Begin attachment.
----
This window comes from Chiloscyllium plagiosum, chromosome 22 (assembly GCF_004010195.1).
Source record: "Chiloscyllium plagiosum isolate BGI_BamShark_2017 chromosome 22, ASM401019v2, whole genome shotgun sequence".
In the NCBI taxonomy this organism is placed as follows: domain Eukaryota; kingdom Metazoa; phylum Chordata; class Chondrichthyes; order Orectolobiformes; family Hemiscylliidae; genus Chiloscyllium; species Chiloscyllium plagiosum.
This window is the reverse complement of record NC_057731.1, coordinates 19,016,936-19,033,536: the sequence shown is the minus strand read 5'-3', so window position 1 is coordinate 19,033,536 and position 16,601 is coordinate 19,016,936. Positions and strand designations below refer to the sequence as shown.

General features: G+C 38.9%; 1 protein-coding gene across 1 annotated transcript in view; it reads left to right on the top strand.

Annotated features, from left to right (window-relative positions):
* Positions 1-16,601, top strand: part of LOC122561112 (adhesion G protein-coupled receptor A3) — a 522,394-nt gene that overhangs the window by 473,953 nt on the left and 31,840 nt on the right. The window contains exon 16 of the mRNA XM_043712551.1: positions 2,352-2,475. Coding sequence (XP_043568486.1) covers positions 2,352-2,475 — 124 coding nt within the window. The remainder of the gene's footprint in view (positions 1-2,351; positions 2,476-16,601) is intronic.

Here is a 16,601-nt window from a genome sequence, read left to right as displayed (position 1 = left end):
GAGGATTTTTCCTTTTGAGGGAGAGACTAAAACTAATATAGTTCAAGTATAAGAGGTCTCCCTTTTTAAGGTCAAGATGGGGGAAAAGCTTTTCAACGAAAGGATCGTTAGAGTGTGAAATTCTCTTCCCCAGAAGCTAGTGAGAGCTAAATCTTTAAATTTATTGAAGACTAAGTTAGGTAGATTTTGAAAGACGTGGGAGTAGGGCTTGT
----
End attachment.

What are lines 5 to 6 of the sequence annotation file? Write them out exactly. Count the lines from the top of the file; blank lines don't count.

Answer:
General features: G+C 38.9%; 1 protein-coding gene across 1 annotated transcript in view; it reads left to right on the top strand.

Annotated features, from left to right (window-relative positions):